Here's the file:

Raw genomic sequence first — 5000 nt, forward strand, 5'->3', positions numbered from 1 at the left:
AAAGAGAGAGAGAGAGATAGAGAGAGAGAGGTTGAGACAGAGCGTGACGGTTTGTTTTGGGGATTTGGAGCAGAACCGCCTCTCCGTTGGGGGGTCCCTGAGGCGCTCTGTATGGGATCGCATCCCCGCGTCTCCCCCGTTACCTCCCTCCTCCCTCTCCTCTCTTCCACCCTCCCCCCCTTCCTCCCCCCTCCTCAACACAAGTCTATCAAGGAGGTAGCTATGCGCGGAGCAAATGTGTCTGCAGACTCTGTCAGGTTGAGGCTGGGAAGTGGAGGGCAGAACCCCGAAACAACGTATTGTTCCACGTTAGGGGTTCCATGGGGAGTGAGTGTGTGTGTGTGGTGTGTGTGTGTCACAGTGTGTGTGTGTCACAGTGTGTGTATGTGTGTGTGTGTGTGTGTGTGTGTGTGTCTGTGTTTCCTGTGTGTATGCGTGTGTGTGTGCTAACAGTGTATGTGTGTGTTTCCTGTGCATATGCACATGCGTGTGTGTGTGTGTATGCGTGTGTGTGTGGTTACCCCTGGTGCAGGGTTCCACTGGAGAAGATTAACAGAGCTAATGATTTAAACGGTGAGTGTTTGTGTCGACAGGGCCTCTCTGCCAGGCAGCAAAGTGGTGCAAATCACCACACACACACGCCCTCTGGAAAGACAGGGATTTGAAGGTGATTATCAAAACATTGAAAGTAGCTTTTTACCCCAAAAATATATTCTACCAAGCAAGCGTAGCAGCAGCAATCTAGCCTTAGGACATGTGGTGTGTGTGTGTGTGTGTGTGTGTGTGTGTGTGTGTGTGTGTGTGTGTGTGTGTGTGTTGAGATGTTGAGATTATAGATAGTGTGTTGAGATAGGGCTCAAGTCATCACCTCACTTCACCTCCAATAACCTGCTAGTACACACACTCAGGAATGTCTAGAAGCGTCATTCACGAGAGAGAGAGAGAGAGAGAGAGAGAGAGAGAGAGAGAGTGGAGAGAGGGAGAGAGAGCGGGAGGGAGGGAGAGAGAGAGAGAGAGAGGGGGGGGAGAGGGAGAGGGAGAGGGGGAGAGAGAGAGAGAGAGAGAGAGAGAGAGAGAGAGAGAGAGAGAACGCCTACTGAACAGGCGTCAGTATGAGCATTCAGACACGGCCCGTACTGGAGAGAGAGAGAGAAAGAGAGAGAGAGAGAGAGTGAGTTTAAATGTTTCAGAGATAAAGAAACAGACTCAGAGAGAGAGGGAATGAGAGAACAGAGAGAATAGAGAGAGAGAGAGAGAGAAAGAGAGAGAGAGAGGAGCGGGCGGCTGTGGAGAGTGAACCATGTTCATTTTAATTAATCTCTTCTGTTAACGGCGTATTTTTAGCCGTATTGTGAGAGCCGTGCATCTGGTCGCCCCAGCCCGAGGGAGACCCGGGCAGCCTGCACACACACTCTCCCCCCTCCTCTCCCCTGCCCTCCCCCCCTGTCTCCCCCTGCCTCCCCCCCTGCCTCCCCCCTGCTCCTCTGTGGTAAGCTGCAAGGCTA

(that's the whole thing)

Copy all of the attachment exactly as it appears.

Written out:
Raw genomic sequence first — 5000 nt, forward strand, 5'->3', positions numbered from 1 at the left:
AAAGAGAGAGAGAGAGATAGAGAGAGAGAGGTTGAGACAGAGCGTGACGGTTTGTTTTGGGGATTTGGAGCAGAACCGCCTCTCCGTTGGGGGGTCCCTGAGGCGCTCTGTATGGGATCGCATCCCCGCGTCTCCCCCGTTACCTCCCTCCTCCCTCTCCTCTCTTCCACCCTCCCCCCCTTCCTCCCCCCTCCTCAACACAAGTCTATCAAGGAGGTAGCTATGCGCGGAGCAAATGTGTCTGCAGACTCTGTCAGGTTGAGGCTGGGAAGTGGAGGGCAGAACCCCGAAACAACGTATTGTTCCACGTTAGGGGTTCCATGGGGAGTGAGTGTGTGTGTGTGGTGTGTGTGTGTCACAGTGTGTGTGTGTCACAGTGTGTGTATGTGTGTGTGTGTGTGTGTGTGTGTGTGTCTGTGTTTCCTGTGTGTATGCGTGTGTGTGTGCTAACAGTGTATGTGTGTGTTTCCTGTGCATATGCACATGCGTGTGTGTGTGTGTATGCGTGTGTGTGTGGTTACCCCTGGTGCAGGGTTCCACTGGAGAAGATTAACAGAGCTAATGATTTAAACGGTGAGTGTTTGTGTCGACAGGGCCTCTCTGCCAGGCAGCAAAGTGGTGCAAATCACCACACACACACGCCCTCTGGAAAGACAGGGATTTGAAGGTGATTATCAAAACATTGAAAGTAGCTTTTTACCCCAAAAATATATTCTACCAAGCAAGCGTAGCAGCAGCAATCTAGCCTTAGGACATGTGGTGTGTGTGTGTGTGTGTGTGTGTGTGTGTGTGTGTGTGTGTGTGTGTGTGTGTGTGTTGAGATGTTGAGATTATAGATAGTGTGTTGAGATAGGGCTCAAGTCATCACCTCACTTCACCTCCAATAACCTGCTAGTACACACACTCAGGAATGTCTAGAAGCGTCATTCACGAGAGAGAGAGAGAGAGAGAGAGAGAGAGAGAGAGAGAGTGGAGAGAGGGAGAGAGAGCGGGAGGGAGGGAGAGAGAGAGAGAGAGAGGGGGGGGAGAGGGAGAGGGAGAGGGGGAGAGAGAGAGAGAGAGAGAGAGAGAGAGAGAGAGAGAGAGAGAACGCCTACTGAACAGGCGTCAGTATGAGCATTCAGACACGGCCCGTACTGGAGAGAGAGAGAGAAAGAGAGAGAGAGAGAGAGTGAGTTTAAATGTTTCAGAGATAAAGAAACAGACTCAGAGAGAGAGGGAATGAGAGAACAGAGAGAATAGAGAGAGAGAGAGAGAGAAAGAGAGAGAGAGAGGAGCGGGCGGCTGTGGAGAGTGAACCATGTTCATTTTAATTAATCTCTTCTGTTAACGGCGTATTTTTAGCCGTATTGTGAGAGCCGTGCATCTGGTCGCCCCAGCCCGAGGGAGACCCGGGCAGCCTGCACACACACTCTCCCCCCTCCTCTCCCCTGCCCTCCCCCCCTGTCTCCCCCTGCCTCCCCCCCTGCCTCCCCCCTGCTCCTCTGTGGTAAGCTGCAAGGCTA